How to hire product manager (updated 2022)

Who is this for?
For my part, I loved the technical challenges of engineering but despised the coding. I liked solving problems, but I hated having other people tell me what to do.
I’ll usually hire product managers who’ve actually shipped a product. I mean from start to finish, concept to launch. Nothing is a better indication of someone’s ability to ship great products than having done it before

1. Hire all the smart people

Product management is fundamentally about thinking on your feet, staying one step ahead of your competitors, and being able to project yourself into the minds of your colleagues and your customers.
Ask an interview candidate a series of analytical questions to gauge intelligence and problem-solving ability.
Generally I’ll ask questions until I’m sure the candidate is smarter than me. The first test — how do they react when I say “I’d like to pose some theoretical problems, is that okay?” The best bouncing out of their chairs with excitement. The super smart sometimes counter with questions of their own.
Update in 2022: please don’t ask “brainteaser” or logic puzzle questions. My perspective on analytical interviews, like much of the industry’s, has evolved since I originally wrote this piece. At best, these questions are worthless. At worst, they’re discriminatory. Most strong product companies have moved toward that emphasize work samples and situational problems that don’t have a “right answer.” Please see for more on this.

2. Strong technical background

Hire PM who come from engineering and still try to take charge of technical decisions and implementation details - is a bad idea. I like hiring technical people who’ve already made the move to product management at a previous job.
One thing I always do is check to see if the candidate has accomplished the following tasks during a one-hour interview:
independently echoed some of my own concerns about my product
Taught me something new about my product
Turned me on to something new and interesting - people with great product instincts tend to notice great products before everyone else. If I’m interviewing a top-notch candidate, I usually walk away having discovered something new and innovative.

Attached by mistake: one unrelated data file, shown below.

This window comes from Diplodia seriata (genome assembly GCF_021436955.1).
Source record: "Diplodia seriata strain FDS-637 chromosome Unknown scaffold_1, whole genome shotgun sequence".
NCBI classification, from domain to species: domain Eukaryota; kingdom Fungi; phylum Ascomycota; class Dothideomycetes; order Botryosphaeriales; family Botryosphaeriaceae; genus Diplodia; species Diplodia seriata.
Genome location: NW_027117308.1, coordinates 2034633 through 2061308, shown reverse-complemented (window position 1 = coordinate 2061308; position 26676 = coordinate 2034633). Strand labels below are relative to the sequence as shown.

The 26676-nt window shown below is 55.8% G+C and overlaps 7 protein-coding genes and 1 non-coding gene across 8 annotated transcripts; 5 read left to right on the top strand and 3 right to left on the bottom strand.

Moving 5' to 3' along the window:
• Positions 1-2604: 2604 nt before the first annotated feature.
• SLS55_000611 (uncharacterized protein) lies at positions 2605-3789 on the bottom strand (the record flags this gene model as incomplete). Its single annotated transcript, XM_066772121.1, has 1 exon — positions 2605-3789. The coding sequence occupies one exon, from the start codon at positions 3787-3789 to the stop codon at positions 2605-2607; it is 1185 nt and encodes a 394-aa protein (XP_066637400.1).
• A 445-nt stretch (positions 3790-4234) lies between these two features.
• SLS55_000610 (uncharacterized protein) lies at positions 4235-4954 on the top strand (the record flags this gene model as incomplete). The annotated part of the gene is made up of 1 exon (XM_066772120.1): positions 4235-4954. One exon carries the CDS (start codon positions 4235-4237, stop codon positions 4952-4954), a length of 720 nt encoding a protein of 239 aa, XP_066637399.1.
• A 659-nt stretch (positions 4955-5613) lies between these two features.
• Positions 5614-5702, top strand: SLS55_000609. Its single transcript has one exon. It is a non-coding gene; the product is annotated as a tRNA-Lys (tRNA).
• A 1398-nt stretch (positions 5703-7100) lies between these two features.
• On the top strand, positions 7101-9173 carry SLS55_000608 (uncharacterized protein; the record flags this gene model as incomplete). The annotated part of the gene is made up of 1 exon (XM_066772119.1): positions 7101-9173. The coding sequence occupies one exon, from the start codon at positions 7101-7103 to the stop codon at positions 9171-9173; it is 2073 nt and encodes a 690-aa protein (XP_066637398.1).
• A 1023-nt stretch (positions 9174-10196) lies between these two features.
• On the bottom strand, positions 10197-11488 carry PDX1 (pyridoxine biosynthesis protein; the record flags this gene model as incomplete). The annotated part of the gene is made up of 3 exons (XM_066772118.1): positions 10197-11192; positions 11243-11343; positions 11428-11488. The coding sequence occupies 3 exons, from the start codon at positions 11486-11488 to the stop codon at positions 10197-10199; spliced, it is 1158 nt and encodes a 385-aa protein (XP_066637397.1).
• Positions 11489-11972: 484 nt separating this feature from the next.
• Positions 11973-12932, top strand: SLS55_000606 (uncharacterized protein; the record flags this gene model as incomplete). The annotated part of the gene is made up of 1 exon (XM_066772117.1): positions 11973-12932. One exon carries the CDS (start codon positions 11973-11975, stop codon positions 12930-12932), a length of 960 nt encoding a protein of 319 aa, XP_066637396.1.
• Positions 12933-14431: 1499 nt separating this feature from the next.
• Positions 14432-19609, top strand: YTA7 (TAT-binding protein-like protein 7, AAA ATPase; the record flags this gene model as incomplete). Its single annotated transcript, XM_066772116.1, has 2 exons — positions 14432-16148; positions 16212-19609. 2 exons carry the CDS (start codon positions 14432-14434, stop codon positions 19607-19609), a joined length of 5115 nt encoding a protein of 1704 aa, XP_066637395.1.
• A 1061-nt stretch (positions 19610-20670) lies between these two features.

3. “Spidey-sense” product instincts and creativity

Here are some good interview questions for judging product instincts:

Tell me about a great product you’ve encountered recently. Why do you like it?
What’s made [insert product here] successful? [I usually pick a popular product, like the iPod or eBay, that’s won over consumers handily in a crowded market.]
What do you dislike about my product? How would you improve it?
What problems are we going to encounter in a year? Two years? Ten years?
How do you know a product is well designed?
What’s one of the best ideas you’ve ever had?
What is one of the worst?
How do you know when to cut corners to get a product out the door?
What lessons have you learned about user interface design?
How do you decide what not to build?
What was your biggest product mistake?
What aspects of product management do you find the least interesting and why?
Do you consider yourself creative?
Update in 2022: See for more on what product “spidey-sense” means. Since I originally wrote this piece, product designers have ascended to become the “third leg of the stool” alongside PMs and engineers. One way to evaluate design sensibility and product instincts is to include product designers in the interview loop.

4. Leadership that’s earned

Product managers are usually leaders in their organisations. But they typically don’t have direct line authority over others. That means they earn their authority and lead by influence.

Interview questions I’ve used in the past:

Is consensus always a good thing?
What’s the difference between management and leadership?
What kinds of people do you like to work with?
What types of people have you found it difficult to work with?
Tell me about a time when a team didn’t gel. Why do you think that happened, and what have you learned?
How do you get a team to commit to a schedule?
What would somebody do to lose your confidence?
Do you manage people from different functions differently? If so, how?
What have you learned about saying no?
Who has the ultimate accountability for shipping a product?
Have you ever been in a situation where your team has let you down and you’ve had to take the blame?
How has your tolerance for mistakes changed over the years?
Which do you like first, the good news or the bad news?
What’s your approach to hiring?

5. Ability to channel multiple points-of-view

Great PMs know how to channel different points-of-view. They play devil’s advocate, tend to be unsatisfied with simple answers. In one conversation they might tell you the requirements don’t seem technically feasible and in the next breath ask how any of this will make sense to the salespeople. There’s one obvious way to evaluate a candidate’s ability to think through a problem from multiple angles — gets lots of people in the interview process. Representatives from engineering, design, and marketing meet a potential PM candidate. Depending on the specific role, this list can grow — pre-sales engineering, support, developer relations, business development, legal, or customers themselves. Ultimately anyone who will be working with this person should meet them.

Some questions

How have you learned to work with sales?
What is the best way to interface with customers?
What makes marketing tick?
How do you know when design is on the right track?
How should a product manager support business development?
What have you learned about managing up?
What’s the best way to work with the executives?
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